Italy's Storm of the Century

Just back to Italy, arriving at midnight to discover that the storm that wiped out one village in the Cinque Terre and buried another, had removed the pathway to our house and deposited it somewhere in the olive grove. We are left with a rutted river bed strewn with rubble. The storm had also tripped our electricity so that the fridge and freezer were full of rotten food - not a good surprise when you open the front door!

But it could have been worse - we can see the Cinque Terre from our terrace and it’s only a few kilometres as the crow flies. Apparently the rain was biblical, making it impossible to drive or walk anywhere for a few hours. 20 inches of rain fell in that time.   Roads turned into rivers and the water brought down rocks, trees, rubble and mud. There are mini landslides all the way up to our village, but nothing major. Different in the Cinque Terre - which is a World Heritage site. The pictures are horrific. In Vernazza rubble and mud have been deposited up to first floor level - filling houses and shops and railway tunnels. In Monterosso, parts of the town were washed completely away.
Rescuing people from 1st floor windows.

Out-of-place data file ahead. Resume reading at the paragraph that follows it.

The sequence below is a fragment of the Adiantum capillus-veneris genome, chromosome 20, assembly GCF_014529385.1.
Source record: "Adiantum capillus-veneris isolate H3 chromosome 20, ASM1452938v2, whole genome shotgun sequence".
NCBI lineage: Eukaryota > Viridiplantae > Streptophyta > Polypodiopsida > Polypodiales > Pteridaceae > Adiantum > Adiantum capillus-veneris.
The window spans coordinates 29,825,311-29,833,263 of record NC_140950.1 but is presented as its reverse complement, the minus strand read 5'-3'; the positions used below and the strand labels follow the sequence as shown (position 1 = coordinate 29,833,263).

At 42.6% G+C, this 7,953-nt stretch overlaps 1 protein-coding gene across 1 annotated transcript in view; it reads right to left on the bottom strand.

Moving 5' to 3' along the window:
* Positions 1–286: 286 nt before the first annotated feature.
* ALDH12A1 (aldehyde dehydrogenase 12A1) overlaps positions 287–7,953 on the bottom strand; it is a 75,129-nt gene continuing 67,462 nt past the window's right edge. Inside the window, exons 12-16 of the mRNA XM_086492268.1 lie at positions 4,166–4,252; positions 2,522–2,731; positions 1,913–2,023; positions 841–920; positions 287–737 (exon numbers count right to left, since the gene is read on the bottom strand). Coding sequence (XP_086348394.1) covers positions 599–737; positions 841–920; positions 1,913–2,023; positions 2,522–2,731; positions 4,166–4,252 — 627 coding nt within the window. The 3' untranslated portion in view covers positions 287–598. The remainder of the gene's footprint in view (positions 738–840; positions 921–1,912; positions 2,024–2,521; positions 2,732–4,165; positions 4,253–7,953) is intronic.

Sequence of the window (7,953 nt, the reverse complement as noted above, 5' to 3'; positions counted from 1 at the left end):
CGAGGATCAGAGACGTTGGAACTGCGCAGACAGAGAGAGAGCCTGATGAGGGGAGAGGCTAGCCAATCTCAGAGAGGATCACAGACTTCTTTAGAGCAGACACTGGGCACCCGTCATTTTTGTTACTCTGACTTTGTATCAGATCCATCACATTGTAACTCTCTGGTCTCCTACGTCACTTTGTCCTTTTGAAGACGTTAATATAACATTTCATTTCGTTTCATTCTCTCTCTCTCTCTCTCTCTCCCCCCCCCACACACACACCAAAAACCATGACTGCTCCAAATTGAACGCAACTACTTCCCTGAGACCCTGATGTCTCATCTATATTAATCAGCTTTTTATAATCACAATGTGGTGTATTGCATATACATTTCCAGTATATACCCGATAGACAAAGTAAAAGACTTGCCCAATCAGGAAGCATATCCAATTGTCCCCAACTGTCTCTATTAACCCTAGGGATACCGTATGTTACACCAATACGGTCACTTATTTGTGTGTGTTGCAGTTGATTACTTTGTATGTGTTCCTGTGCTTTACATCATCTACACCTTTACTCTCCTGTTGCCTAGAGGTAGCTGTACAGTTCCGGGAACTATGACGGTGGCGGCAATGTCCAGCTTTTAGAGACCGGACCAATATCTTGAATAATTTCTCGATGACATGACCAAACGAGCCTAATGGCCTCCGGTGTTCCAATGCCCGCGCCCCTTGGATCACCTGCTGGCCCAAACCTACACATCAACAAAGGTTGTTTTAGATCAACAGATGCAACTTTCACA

This used to be a shop.

Our road and the contents of the freezer fade into insignificance when you look at these pics.  And it's such a delight to be back in Italy - the sun shining, still with some warmth. Our landlords are beginning to pick the olives, though this year apparently they’re small and dry and hardly worth the effort. Too little rain during the summer months. The storm we’ve just had has also stripped the trees of many of the olives that were there. Not much left for oil.  Don't try being a global warming sceptic in the bars round here!!


  1. My God, I had no idea it was so devastating. I hope everyone is dealing with it in that resilient spirit the Italians are so well known for...

    Cathy at While the Dervish Dances (

  2. I did wonder if your area had suffered in the storms. I'm so glad your house has survived despite the road and the rotten food. But how awful for those whose homes have been destroyed and lives devastated. I'm glad the sun is still shining and you can feel its warmth.

  3. We have seen some coverage on the news here, but your post gives it a more personal and 'real' face.

  4. Hi Kathleen - heavens, as Helen says, the news here has given so little of this storm's reality away. It sounds devastating. I'm relieved to know you and your family are safe. Take best care over there. . .

  5. How terrible.
    Floods like these make one feel so powerless.
    So helpless.
    So like the scenes in Queensland not quite twelve months ago.
    All the best.


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